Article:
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Frequently Asked Questions

Q: What is forced annexation? Can a city really do that?

A: Forced annexation is a legal process by which property located in an unincorporated area of a county may become part of a neighboring city. The property must be “contiguous to” (next to and touching) the existing city boundary lines to qualify for annexation.

Texas law currently allows cities in most counties (aka: Tier 1 counties) to annex contiguous property without asking the owners or residents of that property for permission.


Q: What does “Tier 2” mean?

A: Under Texas Local Government laws regarding municipal annexation, Texas counties are divided into two categories – Tier 1 and Tier 2. The Tiers were originally described by population – Tier 1 counties are those with less than 500,000 residents, and Tier 2 counties are those with 500,000 or more people. However, the law also has a process to allow a smaller county to become a Tier 2 county regardless of population, if the residents vote to do so.

Cities within Tier 2 counties must follow strict rules about annexing property outside their boundaries. Those cities are required to allow impacted residents a vote to approve or deny any proposal that would annex their area into the city boundaries.

Cities in Tier 1 counties do not have to allow a vote before annexing land outside their boundaries.


Q: I can’t believe forced annexation can happen in Texas. Can’t we just end forced annexation statewide?

A: There is currently legislation filed by Rep. Phil King (HB 347) would remove those Tier 1 and Tier 2 distinctions for counties, and, in short, end forced annexation statewide. HB 347 is currently winding its way through the committee process. Watch the first committee hearing.
The Senate versions—SB 408 by Sen. Brian Birdwell and SB 745 by Sen. Charles Schwertner—have been sent to the Senate Intergovernmental Relations Committee, but they have not yet been scheduled for hearings.


Q: What happens when I’m annexed?

A: Property that is annexed into a city is typically then subjected to all the rules and regulations of that city, including zoning and land use laws, as well as property taxes.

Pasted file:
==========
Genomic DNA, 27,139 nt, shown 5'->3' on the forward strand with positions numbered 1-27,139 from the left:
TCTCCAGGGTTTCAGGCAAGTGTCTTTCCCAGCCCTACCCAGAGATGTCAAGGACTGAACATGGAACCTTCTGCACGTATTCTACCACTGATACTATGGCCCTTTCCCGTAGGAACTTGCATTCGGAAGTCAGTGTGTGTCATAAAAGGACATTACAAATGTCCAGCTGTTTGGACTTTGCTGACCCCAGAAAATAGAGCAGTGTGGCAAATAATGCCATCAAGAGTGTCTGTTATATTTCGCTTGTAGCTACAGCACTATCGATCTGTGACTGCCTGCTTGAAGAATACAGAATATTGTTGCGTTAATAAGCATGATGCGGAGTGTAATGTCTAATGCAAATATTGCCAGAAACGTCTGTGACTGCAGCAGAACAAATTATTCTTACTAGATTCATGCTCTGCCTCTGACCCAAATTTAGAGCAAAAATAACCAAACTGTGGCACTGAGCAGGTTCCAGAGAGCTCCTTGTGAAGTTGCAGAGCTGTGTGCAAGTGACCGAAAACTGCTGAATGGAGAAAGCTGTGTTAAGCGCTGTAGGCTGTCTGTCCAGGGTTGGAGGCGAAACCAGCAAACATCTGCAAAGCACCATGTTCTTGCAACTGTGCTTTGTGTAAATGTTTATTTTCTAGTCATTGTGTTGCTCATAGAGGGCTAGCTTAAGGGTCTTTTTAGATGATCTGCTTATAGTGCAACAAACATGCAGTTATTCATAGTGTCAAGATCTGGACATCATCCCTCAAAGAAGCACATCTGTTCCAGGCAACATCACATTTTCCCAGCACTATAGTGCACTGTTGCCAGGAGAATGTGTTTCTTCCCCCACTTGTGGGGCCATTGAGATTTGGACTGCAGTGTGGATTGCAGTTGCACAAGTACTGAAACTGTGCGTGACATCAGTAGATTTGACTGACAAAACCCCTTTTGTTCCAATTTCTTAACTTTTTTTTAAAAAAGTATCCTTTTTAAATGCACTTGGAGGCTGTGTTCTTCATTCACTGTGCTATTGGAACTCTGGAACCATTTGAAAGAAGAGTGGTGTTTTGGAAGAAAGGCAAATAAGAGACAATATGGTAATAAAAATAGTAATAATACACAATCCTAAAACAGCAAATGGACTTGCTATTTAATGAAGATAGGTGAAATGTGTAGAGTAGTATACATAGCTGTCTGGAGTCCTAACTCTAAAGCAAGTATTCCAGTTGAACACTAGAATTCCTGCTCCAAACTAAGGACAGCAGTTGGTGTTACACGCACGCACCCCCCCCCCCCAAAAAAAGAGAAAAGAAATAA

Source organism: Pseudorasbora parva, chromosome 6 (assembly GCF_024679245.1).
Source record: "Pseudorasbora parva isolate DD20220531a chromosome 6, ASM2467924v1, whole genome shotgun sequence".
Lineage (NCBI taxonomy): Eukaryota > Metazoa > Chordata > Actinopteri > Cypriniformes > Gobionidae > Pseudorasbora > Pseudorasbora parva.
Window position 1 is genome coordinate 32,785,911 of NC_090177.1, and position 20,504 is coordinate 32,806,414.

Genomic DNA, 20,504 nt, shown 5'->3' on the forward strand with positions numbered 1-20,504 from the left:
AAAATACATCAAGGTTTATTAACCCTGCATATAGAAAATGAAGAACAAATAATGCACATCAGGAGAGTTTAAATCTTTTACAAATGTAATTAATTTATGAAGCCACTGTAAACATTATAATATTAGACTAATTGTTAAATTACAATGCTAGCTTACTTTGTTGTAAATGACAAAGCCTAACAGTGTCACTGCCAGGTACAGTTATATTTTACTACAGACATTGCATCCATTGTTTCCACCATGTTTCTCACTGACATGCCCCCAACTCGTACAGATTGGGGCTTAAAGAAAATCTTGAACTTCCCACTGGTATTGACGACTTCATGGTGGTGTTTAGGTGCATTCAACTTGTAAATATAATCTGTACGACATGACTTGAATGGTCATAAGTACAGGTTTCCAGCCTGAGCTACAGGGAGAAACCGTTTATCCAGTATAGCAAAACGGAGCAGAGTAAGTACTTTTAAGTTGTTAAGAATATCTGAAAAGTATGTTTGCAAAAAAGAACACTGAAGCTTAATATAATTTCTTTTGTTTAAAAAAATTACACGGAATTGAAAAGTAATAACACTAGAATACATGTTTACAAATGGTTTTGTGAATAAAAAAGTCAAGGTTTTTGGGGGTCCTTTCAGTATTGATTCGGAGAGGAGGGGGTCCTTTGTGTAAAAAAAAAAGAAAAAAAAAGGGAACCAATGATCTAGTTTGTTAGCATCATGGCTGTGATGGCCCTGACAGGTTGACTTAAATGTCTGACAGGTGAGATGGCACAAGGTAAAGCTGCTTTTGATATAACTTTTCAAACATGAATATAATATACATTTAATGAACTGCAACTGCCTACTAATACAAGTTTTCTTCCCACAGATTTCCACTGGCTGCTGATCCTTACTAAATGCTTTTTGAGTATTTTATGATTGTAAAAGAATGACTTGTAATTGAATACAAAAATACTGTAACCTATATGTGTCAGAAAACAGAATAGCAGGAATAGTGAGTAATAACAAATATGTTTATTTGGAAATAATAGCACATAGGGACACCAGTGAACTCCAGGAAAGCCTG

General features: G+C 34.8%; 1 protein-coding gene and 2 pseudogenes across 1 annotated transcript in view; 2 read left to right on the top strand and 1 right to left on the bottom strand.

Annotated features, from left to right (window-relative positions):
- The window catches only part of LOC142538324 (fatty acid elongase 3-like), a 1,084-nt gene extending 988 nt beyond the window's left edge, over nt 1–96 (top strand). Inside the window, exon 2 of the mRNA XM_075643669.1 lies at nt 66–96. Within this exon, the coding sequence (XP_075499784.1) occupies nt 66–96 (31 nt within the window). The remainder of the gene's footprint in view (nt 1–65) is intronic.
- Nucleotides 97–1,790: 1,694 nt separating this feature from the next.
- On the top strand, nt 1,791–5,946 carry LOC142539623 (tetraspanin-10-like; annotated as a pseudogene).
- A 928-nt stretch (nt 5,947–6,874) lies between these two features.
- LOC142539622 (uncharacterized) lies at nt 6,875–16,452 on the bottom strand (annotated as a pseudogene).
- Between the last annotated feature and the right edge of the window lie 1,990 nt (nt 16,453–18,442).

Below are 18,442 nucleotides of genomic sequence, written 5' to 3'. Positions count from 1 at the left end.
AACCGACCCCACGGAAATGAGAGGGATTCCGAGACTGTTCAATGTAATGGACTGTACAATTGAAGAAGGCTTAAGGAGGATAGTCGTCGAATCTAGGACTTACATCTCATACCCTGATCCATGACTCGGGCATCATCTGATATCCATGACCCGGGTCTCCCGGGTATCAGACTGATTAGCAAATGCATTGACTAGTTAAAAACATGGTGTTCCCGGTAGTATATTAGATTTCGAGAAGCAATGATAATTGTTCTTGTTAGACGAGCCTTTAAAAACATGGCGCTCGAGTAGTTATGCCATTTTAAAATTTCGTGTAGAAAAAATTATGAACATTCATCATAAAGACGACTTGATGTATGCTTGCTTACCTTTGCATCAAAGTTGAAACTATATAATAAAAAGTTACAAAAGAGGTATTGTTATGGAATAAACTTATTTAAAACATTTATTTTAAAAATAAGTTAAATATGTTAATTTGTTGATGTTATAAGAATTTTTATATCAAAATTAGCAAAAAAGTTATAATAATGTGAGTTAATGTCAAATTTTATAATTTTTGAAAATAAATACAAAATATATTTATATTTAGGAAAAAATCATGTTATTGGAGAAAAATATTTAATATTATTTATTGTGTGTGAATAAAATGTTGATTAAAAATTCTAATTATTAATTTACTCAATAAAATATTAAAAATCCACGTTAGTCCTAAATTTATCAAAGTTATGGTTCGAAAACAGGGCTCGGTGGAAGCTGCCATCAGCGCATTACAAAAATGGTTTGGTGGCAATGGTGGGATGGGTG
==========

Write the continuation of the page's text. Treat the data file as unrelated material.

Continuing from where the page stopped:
In return, property owners may have access to city services, such as utilities and emergency responders.


Q: If cities aren’t allowed to annex property as they deem necessary, won’t that cause problems like depressed property values, slowed growth, and higher taxes?

A: No. In order to achieve sustainable growth, cities need to foster an open and inviting community and regulatory environment that is attractive to new residents and businesses – they can’t annex their way into successful economic development. In fact, adding additional property to the city’s tax rolls is likely to make everyone’s property taxes increase, as the city will be on the hook to provide costly additional services to areas far beyond their core territory.


Q: Why is this issue coming up now?

A: The Texas Legislature passed a new law, enacted December 1, 2017, which requires cities to hold a vote before annexing property. However, the new law only applies to cities in counties over 500,000 population (aka: Tier 2 counties). Rep. Phil King successfully authored an amendment on the new law to enable residents of smaller counties to approve (through a petition and ballot measure process) becoming Tier 2 counties, meaning they would then be given the chance to vote on future annexation proposals.


Q: Would this change be permanent?

A: Yes. If residents vote to become a Tier 2 county, people in these nine counties would get a vote if a city wanted to annex their land in the future.


Q: Who is behind this campaign?

A: A dedicated coalition of property owners in Ellis, Montague, Reeves, Atascosa, Freestone, Johnson, Palo Pinto, Parker and Wise Counties. The Texas Association of REALTORS® is delighted to support their efforts.


Q: Are you against annexation?

A: We are opposed to forced annexation, which happens when a city expands its boundaries by taking in property that was previously outside its borders, without asking permission from the people who own that land.

The new state law still allows voluntary annexation, which can occur when property owners outside city borders ask to become part of the city.


Q: Will voting for Tier 2 status end forced annexation?

A: Yes. If voters approve these propositions, forced annexation would end in these counties.